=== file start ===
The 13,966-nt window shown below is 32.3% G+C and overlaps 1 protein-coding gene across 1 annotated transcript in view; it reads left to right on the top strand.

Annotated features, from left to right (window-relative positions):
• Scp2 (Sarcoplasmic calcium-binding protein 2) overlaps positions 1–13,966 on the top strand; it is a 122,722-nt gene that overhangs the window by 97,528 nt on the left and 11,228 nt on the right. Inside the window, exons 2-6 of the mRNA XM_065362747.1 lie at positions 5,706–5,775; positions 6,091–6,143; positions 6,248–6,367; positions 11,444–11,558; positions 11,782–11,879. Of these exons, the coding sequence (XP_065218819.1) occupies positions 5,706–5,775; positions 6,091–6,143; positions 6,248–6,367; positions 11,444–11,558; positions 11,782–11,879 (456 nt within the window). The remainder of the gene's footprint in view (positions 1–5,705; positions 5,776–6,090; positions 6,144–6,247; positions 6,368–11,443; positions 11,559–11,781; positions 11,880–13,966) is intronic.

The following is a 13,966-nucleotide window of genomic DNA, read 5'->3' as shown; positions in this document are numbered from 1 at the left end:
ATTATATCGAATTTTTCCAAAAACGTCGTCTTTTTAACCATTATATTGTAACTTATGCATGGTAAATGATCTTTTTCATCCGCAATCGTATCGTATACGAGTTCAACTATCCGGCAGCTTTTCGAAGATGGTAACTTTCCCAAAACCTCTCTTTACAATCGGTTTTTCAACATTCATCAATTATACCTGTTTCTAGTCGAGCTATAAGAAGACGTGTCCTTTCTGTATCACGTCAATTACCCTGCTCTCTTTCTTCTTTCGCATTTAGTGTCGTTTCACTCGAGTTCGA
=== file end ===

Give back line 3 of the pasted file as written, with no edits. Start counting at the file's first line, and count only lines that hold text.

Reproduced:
• Scp2 (Sarcoplasmic calcium-binding protein 2) overlaps positions 1–13,966 on the top strand; it is a 122,722-nt gene that overhangs the window by 97,528 nt on the left and 11,228 nt on the right. Inside the window, exons 2-6 of the mRNA XM_065362747.1 lie at positions 5,706–5,775; positions 6,091–6,143; positions 6,248–6,367; positions 11,444–11,558; positions 11,782–11,879. Of these exons, the coding sequence (XP_065218819.1) occupies positions 5,706–5,775; positions 6,091–6,143; positions 6,248–6,367; positions 11,444–11,558; positions 11,782–11,879 (456 nt within the window). The remainder of the gene's footprint in view (positions 1–5,705; positions 5,776–6,090; positions 6,144–6,247; positions 6,368–11,443; positions 11,559–11,781; positions 11,880–13,966) is intronic.